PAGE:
Ngā Manawataki o te Taiao: Quantum physics, digital aesthetics and embodied knowledge.
Through imaging technologies such as electron microscopes, quantum physics has been slowly proving to itself that all particles in the universe are deeply entangled. Now, the curious situation exists where Western science has ‘validated’ what mātauranga Māori has known and preserved for thousands of years. A close analogy for the unseen movements of quanta is mauri, while the structure these quanta form with other particles, emerges in wairua. Tracing the connections between quanta, nano particles, mauri and wairua, this talk reflects upon threads within media art, physics, medicine, data and posthuman design, to weave a new path forward between Western and Indigenous science, philosophy and cosmology.
Dr Rewa Wright (Ngai Tawake) is a media arts and computational design researcher with a collaborative and transdisciplinary practice, encompassing exhibition, performance, publication, presentation, and community engagement. Working with various modes of analogue and digital art since 1998, Rewa has over 20 years of experience in various aspects of motion-based and sonic media, including live performance, music, digital design, and virtual image creation. As an intra-active media designer, experimental media artist and inverse technologist, research is both traditional and practice-based. Rewa’s projects weave together emerging technologies, Indigenous justice, clean blockchains and digital healthcare. An ecologically conscious researcher, she commits to ensuring her techniques and methods are sustainable, create positive social impact in both local and global communities, and respect Indigenous knowledge systems. Her Māori heritage (Ngāi Tawake/Te Kaimaroke/Te Uri o Hau hapu of Aotearoa/New Zealand) is a strength, and affords the capacity to draw on ancient non-Western knowledge from an embodied as well as a scholarly perspective. Rewa’s extended reality installations have been included in the SIGGRAPH Asia Art Gallery (2019), Ars Electronica: In Kepler’s Gardens (2020), the Aotearoa Digital Arts Symposium (2022), the Queensland Extended Reality Festival (2022), and several iterations of the International Symposium of Electronic Arts (ISEA). She is Senior Lecturer in Creative Practice (Film, Screen & Animation) at Queensland University of Technology, Australia.
Provocation: Illuminating Plant Blindness
While homo sapiens as a species possess an allegedly superior consciousness in relation to others, we have also evolved extreme bias toward things we perceive as peripheral. One example is found in the phenomenon of ‘plant blindness’. ‘Plant Blindness’ is an evolutionary glitch where humans notice other animals more than plants. While we explore the Anthropocene as a scientific and artistic narrative, as well there is the meta-story of a humanity gone wild, evidenced by the visible scars left on Planet Earth. Is plant blindness a further signpost to the visible decay that points materially to a gradually diminishing biosphere? If the human brain notices plants less, does that mean we value them less than other animals?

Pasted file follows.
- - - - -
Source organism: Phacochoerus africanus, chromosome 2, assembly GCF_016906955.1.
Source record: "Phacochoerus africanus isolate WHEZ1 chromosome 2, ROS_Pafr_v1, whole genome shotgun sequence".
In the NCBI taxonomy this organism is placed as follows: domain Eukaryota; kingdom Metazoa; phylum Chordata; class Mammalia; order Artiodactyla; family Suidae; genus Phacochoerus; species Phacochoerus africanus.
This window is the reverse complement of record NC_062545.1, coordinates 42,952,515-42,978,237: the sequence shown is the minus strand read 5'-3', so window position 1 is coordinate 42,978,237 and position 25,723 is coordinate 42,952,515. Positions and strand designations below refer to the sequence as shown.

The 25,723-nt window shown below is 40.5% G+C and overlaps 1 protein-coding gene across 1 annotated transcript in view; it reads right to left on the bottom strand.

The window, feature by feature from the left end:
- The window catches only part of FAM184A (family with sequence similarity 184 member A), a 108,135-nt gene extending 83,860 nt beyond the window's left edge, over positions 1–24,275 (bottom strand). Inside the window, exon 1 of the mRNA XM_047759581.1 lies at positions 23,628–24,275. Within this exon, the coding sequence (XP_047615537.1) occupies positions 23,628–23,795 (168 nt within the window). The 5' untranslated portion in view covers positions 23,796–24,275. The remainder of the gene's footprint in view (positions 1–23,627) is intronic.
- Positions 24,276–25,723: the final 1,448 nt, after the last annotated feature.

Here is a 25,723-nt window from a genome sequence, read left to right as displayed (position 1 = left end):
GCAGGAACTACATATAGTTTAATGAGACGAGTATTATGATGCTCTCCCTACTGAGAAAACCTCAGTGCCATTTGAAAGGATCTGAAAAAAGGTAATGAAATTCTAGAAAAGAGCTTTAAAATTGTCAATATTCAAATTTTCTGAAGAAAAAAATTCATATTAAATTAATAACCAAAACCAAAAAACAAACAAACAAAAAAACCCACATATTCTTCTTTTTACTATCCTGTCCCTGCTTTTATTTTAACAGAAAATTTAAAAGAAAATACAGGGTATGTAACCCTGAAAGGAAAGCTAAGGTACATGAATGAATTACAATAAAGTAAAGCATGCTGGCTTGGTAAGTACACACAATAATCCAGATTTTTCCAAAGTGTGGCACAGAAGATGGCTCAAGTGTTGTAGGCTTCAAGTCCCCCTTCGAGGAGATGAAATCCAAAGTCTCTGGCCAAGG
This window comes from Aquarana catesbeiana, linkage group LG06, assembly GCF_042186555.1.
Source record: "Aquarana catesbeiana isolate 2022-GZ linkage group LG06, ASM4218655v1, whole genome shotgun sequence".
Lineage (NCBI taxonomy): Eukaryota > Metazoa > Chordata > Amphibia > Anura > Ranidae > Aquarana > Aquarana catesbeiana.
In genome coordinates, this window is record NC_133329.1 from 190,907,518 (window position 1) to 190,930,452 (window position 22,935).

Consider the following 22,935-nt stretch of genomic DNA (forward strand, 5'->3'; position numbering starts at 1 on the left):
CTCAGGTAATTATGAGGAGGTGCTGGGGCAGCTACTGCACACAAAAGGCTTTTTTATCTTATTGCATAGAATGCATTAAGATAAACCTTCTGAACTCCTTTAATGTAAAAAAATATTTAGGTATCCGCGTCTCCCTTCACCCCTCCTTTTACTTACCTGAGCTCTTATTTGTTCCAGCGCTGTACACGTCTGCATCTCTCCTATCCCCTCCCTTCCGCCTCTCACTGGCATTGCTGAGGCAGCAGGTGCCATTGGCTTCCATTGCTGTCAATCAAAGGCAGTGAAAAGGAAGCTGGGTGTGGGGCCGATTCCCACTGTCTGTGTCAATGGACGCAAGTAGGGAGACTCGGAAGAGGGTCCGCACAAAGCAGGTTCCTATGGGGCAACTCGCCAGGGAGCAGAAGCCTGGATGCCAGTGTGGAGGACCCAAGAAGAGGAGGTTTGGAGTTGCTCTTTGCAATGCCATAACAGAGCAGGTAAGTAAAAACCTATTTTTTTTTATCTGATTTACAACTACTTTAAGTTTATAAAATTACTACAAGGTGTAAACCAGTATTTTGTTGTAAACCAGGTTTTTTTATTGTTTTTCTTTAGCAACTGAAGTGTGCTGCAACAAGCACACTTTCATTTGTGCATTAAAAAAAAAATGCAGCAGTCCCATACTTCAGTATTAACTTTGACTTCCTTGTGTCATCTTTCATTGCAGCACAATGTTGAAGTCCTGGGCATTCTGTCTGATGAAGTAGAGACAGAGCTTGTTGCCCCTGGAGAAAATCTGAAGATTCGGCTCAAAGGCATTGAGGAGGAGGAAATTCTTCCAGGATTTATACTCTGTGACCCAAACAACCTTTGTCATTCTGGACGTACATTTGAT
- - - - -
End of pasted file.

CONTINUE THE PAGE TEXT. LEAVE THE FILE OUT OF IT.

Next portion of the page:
In this short provocation, I consider the question of human evolutionary limitations in the human brain, and, going against this biological limit, how Indigenous cultures worldwide have maintained a more-than-human link with plants as nonhuman partners. As well, I consider a potential slippage between the scientific term Anthropocene and the speculative stage that we might term Anthropo(s)cene. On the stage of the Anthropo(s)cene, where human visibility is inflected with the gradual becoming-invisible of flora and fauna, affords a pertinent time to consider our plant kin. Being subatomic and microscopic, plant cellular processes are notoriously hard to observe, yet we can broadly trace their movements through monitoring the currents and signals plants give off as they live.
According to plant neurobiologist Stefano Mancuso, humans notice animals far more readily than plants. Mancuso illustrates ‘plant blindness’, by the simple act of showing humans pictures with people, animals and plants, and observing that time and again many human subjects notice the plants last: after the humans and other animals. Are we homo sapiens ignorant of the gifts of plants, their support for the oxygen cycle that keeps us all alive, and feeds the food we eat? Sometimes, the answer is ‘yes’. Existing within the pressing temporal reality of an entropically spinning climate emergency, we examine the idea that art has a responsibility to gesture toward new ways of co-composing with our non-human kin, in a way that draws attention to their significant contribution to all life.
Projections: Uncalculated ~ (with Simon Howden) Biological Rhythms
Through the biological sciences, we understand plant metaprocesses such as osmosis and photosynthesis, yet because their cellular structure is so delicate, plants are notoriously hard to study in fine detail. Sonifying plant signals affords a method to explore their bio-rhythms in an accessible form for a non-scientific audience. As part of our bespoke and innovative method, the electrical signals from plants are converted to audio and passed through the program Touch Designer, where the plant signals activate complex geometrical forms. These forms are embodiments of the biological rhythms of living plants.